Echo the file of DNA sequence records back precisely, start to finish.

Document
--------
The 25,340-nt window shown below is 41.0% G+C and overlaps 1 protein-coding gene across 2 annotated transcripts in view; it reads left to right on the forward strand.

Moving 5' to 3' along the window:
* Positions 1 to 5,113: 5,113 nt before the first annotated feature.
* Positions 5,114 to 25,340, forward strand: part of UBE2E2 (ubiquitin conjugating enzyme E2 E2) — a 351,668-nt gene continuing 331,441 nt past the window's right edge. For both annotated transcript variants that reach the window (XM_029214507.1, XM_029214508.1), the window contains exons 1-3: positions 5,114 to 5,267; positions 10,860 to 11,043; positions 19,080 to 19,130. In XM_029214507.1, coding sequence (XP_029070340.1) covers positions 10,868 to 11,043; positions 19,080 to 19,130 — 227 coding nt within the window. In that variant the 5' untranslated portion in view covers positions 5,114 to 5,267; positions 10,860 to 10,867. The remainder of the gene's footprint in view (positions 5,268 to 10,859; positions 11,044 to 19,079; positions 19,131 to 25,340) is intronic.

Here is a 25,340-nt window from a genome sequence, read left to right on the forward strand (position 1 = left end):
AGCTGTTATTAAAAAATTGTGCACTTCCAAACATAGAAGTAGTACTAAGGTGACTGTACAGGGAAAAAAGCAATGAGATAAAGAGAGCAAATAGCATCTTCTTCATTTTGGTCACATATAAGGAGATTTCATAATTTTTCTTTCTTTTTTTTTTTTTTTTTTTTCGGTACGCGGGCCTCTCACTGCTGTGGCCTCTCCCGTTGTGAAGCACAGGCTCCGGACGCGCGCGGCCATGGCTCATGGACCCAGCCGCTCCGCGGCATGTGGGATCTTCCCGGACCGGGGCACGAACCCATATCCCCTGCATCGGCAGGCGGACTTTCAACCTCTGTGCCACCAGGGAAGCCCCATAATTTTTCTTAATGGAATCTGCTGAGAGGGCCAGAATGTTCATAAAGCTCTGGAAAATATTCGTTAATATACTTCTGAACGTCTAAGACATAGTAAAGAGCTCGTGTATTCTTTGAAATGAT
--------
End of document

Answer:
The 25,340-nt window shown below is 41.0% G+C and overlaps 1 protein-coding gene across 2 annotated transcripts in view; it reads left to right on the forward strand.

Moving 5' to 3' along the window:
* Positions 1 to 5,113: 5,113 nt before the first annotated feature.
* Positions 5,114 to 25,340, forward strand: part of UBE2E2 (ubiquitin conjugating enzyme E2 E2) — a 351,668-nt gene continuing 331,441 nt past the window's right edge. For both annotated transcript variants that reach the window (XM_029214507.1, XM_029214508.1), the window contains exons 1-3: positions 5,114 to 5,267; positions 10,860 to 11,043; positions 19,080 to 19,130. In XM_029214507.1, coding sequence (XP_029070340.1) covers positions 10,868 to 11,043; positions 19,080 to 19,130 — 227 coding nt within the window. In that variant the 5' untranslated portion in view covers positions 5,114 to 5,267; positions 10,860 to 10,867. The remainder of the gene's footprint in view (positions 5,268 to 10,859; positions 11,044 to 19,079; positions 19,131 to 25,340) is intronic.

Here is a 25,340-nt window from a genome sequence, read left to right on the forward strand (position 1 = left end):
AGCTGTTATTAAAAAATTGTGCACTTCCAAACATAGAAGTAGTACTAAGGTGACTGTACAGGGAAAAAAGCAATGAGATAAAGAGAGCAAATAGCATCTTCTTCATTTTGGTCACATATAAGGAGATTTCATAATTTTTCTTTCTTTTTTTTTTTTTTTTTTTTCGGTACGCGGGCCTCTCACTGCTGTGGCCTCTCCCGTTGTGAAGCACAGGCTCCGGACGCGCGCGGCCATGGCTCATGGACCCAGCCGCTCCGCGGCATGTGGGATCTTCCCGGACCGGGGCACGAACCCATATCCCCTGCATCGGCAGGCGGACTTTCAACCTCTGTGCCACCAGGGAAGCCCCATAATTTTTCTTAATGGAATCTGCTGAGAGGGCCAGAATGTTCATAAAGCTCTGGAAAATATTCGTTAATATACTTCTGAACGTCTAAGACATAGTAAAGAGCTCGTGTATTCTTTGAAATGAT